What Does ‘Transitory Inflation’ Really Mean?
The comments below are an edited and abridged synopsis of an article by William J. Luther
“No one denies that inflation has been higher than usual in recent months. The personal consumption expenditures price index (PCEPI), which is the Federal Reserve’s preferred measure, grew 4.4 percent from September 2020 to September 2021 and has averaged roughly 2.98 percent growth per year since January 2020. The disagreement today is whether this inflation is permanent or transitory. However, there is some confusion over what the term “transitory” actually means in this context.”
“In what follows, I identify two potential uses of the term transitory to describe inflation. In the first sense, inflation is described as transitory so long as the rate does not remain high permanently. In the second sense, inflation is described as transitory only if the temporarily high inflation is followed by temporarily low inflation, which restores the old price level trajectory.”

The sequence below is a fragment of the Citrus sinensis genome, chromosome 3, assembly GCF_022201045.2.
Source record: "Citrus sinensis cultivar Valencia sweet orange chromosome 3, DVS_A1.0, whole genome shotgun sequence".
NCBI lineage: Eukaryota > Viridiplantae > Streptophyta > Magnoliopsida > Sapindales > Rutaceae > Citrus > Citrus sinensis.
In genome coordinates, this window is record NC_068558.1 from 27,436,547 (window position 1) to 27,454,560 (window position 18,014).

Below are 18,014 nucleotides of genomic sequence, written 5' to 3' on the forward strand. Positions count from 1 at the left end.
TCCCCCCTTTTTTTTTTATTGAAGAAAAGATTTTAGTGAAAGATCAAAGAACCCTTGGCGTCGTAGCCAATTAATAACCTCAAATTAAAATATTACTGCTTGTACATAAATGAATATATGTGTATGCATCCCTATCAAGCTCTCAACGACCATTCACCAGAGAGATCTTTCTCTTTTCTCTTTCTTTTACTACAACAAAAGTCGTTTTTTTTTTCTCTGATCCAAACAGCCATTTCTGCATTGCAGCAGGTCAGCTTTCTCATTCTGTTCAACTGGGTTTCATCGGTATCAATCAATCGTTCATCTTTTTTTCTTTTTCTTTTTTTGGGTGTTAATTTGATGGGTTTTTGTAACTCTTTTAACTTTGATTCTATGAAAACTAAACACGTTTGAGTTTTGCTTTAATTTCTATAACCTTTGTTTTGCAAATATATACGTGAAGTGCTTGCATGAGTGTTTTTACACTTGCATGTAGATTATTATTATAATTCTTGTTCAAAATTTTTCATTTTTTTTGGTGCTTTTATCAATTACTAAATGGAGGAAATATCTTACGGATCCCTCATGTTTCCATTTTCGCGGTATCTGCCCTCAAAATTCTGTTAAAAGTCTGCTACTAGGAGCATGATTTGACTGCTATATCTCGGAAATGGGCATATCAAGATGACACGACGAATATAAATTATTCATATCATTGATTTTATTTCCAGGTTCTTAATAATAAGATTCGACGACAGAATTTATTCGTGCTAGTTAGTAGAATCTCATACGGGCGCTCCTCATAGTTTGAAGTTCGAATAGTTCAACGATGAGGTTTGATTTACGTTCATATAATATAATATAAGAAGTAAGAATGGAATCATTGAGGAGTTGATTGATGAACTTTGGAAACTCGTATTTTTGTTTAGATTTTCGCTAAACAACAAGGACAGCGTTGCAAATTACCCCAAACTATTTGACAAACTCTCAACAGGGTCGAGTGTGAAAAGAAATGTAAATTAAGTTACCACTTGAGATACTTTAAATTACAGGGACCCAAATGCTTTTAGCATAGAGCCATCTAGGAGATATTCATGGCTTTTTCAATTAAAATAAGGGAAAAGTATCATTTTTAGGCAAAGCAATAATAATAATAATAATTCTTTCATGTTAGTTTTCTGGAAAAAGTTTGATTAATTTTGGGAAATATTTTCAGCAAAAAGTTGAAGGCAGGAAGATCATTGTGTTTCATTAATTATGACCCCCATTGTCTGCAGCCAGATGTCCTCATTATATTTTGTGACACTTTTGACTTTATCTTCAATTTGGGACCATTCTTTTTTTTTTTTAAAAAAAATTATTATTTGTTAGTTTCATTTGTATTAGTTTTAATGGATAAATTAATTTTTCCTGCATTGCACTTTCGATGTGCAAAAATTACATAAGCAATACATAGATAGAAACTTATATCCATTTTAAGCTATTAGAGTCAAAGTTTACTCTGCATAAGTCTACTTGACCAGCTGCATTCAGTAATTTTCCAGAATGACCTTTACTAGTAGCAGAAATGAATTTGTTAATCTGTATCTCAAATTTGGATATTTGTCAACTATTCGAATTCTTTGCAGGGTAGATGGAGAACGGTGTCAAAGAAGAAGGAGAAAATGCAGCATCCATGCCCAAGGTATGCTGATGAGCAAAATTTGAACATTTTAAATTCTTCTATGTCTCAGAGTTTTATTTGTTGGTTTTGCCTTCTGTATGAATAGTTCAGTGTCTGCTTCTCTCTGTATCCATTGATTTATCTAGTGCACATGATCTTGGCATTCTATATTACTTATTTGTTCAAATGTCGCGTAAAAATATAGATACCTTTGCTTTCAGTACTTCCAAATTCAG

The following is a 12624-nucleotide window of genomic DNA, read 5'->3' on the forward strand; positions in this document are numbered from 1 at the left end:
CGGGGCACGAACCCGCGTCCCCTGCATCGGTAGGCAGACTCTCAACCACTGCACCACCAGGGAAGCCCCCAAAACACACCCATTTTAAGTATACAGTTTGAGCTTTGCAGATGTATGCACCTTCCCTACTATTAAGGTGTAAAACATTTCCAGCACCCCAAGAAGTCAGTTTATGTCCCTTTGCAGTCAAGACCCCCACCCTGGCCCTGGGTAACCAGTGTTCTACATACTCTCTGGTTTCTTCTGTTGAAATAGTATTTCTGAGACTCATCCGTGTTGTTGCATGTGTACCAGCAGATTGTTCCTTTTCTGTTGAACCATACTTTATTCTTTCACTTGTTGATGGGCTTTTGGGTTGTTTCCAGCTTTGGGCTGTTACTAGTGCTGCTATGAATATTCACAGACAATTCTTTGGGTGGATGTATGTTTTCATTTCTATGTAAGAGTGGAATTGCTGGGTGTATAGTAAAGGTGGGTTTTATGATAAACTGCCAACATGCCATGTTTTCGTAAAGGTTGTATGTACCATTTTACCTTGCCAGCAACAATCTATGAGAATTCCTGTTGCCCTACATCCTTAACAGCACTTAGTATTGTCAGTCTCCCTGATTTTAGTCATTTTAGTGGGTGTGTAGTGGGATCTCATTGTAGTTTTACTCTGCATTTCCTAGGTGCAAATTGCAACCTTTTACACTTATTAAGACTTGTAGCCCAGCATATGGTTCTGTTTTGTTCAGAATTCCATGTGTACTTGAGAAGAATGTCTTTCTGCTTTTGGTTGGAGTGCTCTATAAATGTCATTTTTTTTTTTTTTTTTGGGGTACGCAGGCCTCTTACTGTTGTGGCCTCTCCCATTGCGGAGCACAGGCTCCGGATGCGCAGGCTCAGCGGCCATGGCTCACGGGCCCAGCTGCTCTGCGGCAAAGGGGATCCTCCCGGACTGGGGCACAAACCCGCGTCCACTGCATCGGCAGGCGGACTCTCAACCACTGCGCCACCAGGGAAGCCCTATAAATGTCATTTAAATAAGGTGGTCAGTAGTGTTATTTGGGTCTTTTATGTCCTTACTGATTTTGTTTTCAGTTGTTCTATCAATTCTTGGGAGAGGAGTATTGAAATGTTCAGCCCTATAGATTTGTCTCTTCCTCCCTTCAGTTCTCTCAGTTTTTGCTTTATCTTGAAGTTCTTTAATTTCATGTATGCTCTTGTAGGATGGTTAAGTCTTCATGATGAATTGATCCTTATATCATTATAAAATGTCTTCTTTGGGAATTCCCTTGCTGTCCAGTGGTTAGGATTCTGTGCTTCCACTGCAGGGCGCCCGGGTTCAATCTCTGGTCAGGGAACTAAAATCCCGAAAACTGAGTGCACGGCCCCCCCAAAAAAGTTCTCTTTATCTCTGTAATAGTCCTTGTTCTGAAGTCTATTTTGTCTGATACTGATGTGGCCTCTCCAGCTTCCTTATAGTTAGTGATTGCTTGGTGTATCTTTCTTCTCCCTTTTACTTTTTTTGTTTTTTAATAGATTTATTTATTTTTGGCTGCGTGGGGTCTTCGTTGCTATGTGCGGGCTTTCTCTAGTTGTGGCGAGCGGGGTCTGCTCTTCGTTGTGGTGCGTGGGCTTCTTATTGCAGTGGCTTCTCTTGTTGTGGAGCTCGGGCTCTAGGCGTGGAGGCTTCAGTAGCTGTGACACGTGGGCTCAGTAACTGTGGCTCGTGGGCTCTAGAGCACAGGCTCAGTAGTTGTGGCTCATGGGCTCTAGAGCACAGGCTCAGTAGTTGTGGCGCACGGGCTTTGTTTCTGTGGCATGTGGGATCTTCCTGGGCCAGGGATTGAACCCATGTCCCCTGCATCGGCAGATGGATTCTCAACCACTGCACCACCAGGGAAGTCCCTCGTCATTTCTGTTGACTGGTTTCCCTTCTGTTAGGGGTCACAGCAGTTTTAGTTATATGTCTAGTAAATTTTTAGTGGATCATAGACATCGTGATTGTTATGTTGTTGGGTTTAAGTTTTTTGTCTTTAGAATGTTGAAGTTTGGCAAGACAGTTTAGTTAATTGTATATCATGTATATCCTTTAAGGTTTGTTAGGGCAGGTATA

Up for discussion: Transitory inflation with a permanent price level effect; transitory inflation without a permanent price level effect; and inflation in the real world.
“Whether the Fed will conduct policy to render the recent episode of inflation transitory in either sense of the term remains to be seen. My view, informed by market expectations, is that the rate of inflation will eventually decline to something in the neighborhood of 2 percent. I do not think the Fed will take the actions necessary to bring the price level back down to where it would have been in the absence of the pandemic and corresponding policy response. If I am correct, the increase in the price level observed over the last few months will be permanent, even though the high rates of inflation are transitory.”